A few weeks ago, I came across a reference to a book called The Dice Man, written by Luke Rhinehart. It was published in the 1970s, deemed “a cult classic,” and banned in some places, although I don’t know why. Anthony Burgess (A Clockwork Orange) endorsed it; some compared it to Catch-22. So why haven’t I heard about it until now?
The protagonist, also named Luke Rhinehart, is a psychiatrist disillusioned with—as far as I can tell from reading about the book—just about everything, but especially about the fact that he has a self he feels compelled to be true to. He decides to liberate himself by letting chance determine his actions from that point forward, rather than by remaining true to character, so to speak.
Fortuitously, he finds a single die on the floor at that very moment, and he resolves to henceforth let the die determine his course of action.
While I have no intention of reading the 500+ page book, the premise intrigues me. Personality typing systems such as the Enneagram and the MBTI are based on defining and explaining us by our temperaments. Our temperaments, experiences, and genes combine to form our selves. Generally, we tend to behave like ourselves, but sometimes we notice we are not ourselves or other people comment that we were not ourselves last night or last week or earlier this morning. When it comes to personality, consistency is very highly prized.
Yet, like the protagonist in Rhinehart’s book, we recognize how hobbled we can be by that very quality of consistency. One of the most useful facets of the Enneagram is that it shows us our fixations and the folly of remaining stuck in them. Simply studying the Enneagram and becoming more self-aware—developing the so-called observer self—can be quite liberating. But I’m always on the lookout for specific tools to use in this process of waking up and for ways to alter my habitual responses.
I’m not advocating taking the Dice Man’s path and letting a roll of a die determine your every course of action. But playing with dice has the possibility of loosening our fixations just a little by introducing a bit of randomness into our often very tightly structured lives or by forcing us to conceive of other possibilities.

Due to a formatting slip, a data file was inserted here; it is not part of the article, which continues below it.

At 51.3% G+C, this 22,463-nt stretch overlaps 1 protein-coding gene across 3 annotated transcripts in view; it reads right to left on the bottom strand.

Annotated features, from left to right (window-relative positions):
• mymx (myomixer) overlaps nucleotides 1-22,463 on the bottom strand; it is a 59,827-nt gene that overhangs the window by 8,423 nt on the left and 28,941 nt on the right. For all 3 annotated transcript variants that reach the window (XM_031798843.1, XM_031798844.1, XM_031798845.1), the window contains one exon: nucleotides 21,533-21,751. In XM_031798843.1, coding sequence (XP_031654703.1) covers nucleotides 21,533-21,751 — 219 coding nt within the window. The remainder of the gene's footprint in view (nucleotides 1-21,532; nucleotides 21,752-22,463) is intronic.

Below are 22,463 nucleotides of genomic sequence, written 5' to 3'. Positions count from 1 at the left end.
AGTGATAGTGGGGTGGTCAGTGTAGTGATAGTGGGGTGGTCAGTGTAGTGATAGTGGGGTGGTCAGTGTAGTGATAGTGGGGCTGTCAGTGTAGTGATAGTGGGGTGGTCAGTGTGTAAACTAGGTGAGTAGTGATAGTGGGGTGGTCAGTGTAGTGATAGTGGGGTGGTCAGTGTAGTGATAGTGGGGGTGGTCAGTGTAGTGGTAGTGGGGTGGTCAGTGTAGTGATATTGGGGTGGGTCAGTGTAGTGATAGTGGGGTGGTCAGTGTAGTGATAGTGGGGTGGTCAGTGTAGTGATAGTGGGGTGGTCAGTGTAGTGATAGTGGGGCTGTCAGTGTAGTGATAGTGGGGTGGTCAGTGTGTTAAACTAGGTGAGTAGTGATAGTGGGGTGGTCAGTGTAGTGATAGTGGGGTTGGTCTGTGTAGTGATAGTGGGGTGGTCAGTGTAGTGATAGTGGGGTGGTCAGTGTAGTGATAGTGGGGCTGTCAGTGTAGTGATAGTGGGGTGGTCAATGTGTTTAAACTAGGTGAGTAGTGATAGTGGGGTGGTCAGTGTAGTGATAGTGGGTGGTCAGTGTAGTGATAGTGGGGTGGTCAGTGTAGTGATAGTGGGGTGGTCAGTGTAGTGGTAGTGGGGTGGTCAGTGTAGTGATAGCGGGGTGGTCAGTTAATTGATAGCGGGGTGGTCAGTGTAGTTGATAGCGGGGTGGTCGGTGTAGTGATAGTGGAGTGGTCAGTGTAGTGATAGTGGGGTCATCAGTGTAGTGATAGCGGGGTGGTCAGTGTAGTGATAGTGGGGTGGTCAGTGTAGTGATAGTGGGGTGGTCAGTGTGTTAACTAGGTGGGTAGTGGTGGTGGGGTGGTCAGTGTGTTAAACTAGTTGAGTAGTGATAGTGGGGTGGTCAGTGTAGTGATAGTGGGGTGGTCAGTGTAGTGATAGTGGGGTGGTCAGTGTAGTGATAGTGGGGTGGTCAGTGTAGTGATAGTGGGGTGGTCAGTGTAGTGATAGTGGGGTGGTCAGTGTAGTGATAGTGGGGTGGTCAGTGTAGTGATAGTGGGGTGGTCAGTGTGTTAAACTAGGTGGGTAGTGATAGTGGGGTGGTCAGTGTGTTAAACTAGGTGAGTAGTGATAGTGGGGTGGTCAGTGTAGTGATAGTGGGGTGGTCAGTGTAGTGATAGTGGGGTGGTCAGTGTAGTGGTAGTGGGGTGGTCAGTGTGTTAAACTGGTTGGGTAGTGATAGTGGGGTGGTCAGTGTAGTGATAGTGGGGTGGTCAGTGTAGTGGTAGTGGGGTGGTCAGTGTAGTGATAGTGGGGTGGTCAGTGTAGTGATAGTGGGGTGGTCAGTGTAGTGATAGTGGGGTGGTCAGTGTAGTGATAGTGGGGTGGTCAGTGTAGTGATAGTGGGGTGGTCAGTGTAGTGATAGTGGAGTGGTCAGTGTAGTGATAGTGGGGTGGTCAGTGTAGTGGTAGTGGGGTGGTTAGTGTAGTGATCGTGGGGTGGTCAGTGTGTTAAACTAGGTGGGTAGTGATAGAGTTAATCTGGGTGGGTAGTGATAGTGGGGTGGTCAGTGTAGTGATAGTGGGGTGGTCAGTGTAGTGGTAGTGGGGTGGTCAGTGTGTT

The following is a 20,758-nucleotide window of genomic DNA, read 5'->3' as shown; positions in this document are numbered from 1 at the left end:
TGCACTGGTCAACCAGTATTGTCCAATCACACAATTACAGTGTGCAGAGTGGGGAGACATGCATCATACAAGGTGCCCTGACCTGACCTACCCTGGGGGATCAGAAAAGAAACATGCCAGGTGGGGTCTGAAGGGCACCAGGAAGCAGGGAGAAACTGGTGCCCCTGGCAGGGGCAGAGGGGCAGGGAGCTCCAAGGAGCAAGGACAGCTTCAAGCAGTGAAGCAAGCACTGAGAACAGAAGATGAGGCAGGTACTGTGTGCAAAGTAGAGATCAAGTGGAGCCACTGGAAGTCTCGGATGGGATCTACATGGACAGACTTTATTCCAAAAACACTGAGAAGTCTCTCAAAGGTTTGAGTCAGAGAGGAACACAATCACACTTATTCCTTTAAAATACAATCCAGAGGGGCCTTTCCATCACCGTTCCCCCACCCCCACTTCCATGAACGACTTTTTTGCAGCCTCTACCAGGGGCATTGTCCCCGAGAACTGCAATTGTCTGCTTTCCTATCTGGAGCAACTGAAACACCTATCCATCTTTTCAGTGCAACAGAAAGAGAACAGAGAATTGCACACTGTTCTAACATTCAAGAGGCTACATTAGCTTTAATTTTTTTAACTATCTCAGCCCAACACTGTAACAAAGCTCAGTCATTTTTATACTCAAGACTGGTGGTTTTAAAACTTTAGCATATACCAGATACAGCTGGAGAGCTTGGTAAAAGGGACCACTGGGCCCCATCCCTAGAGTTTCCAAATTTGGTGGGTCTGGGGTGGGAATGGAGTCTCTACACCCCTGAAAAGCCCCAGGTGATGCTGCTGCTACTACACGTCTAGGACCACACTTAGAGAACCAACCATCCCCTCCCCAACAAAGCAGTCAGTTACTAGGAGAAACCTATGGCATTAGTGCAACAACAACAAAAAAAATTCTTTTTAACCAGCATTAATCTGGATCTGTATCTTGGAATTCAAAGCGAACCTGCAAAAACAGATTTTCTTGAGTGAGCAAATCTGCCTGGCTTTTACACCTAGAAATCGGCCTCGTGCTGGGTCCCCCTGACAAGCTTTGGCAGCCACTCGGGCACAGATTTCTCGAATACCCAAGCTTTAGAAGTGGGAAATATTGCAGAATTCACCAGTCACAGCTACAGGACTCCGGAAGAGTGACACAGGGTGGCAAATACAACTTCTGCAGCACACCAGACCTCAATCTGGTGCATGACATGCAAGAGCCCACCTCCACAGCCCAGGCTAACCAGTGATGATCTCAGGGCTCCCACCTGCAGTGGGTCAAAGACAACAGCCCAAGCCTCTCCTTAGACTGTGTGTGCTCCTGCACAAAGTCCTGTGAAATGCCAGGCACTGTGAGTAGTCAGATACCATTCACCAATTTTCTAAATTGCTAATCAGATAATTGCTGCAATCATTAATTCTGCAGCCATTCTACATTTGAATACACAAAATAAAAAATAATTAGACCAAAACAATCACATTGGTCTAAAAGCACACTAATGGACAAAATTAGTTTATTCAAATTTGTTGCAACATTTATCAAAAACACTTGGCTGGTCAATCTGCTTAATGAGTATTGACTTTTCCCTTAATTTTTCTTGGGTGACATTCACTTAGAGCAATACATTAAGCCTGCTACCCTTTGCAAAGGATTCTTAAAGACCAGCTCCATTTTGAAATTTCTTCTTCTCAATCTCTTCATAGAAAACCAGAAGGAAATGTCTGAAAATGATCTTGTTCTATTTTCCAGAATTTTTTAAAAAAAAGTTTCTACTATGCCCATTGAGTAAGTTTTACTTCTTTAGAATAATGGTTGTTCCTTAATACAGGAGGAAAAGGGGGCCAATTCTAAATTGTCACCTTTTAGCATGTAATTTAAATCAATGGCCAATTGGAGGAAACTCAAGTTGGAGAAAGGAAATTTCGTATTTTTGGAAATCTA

For example, if you have a difficult situation to deal with or an actual choice to make, write down six possibilities and number them. It might be easy to think of six ways of dealing with the situation or six options in terms of your choice, but chances are it won’t be easy. Maybe you’ll come up with one or two or even three before you get stuck. So just having to come up with enough possibilities to flesh out the list means you’ll have to stretch a little, and doing that may give you an insight you didn’t have before. Consider what the other two types in your Triad might put on the list or what choice the type you least understand might make.
Then roll a die and see where chance takes you. By that I don’t mean you must follow through with item number four on the list if the die comes up a four. But at least take some time to fully imagine doing it. Journal write about it, daydream about it, get into it a little. Especially if it goes against your character. Role play.
You can use the dice for less significant decisions, too. A few things that have come to mind for me include:
Which DVD am I going to watch?
Which chore on my list am I going to do next?
Where am I going to walk today?
What am I going to fix for dinner or where am I going to go out to eat?
I don’t expect that wherever I decide to walk or whatever I end up watching or doing next or eating on a particular day will significantly impact my 8w7 fixation all by itself or make me a different person. But maybe including the element of randomness or chance in my choices will shake things up over time.
So I bought a packet of dice and have one on the dining table next to a stack of index cards. I’ll let you know how the experiment goes.
Related post: Changes in Attitudes … Changes in Latitudes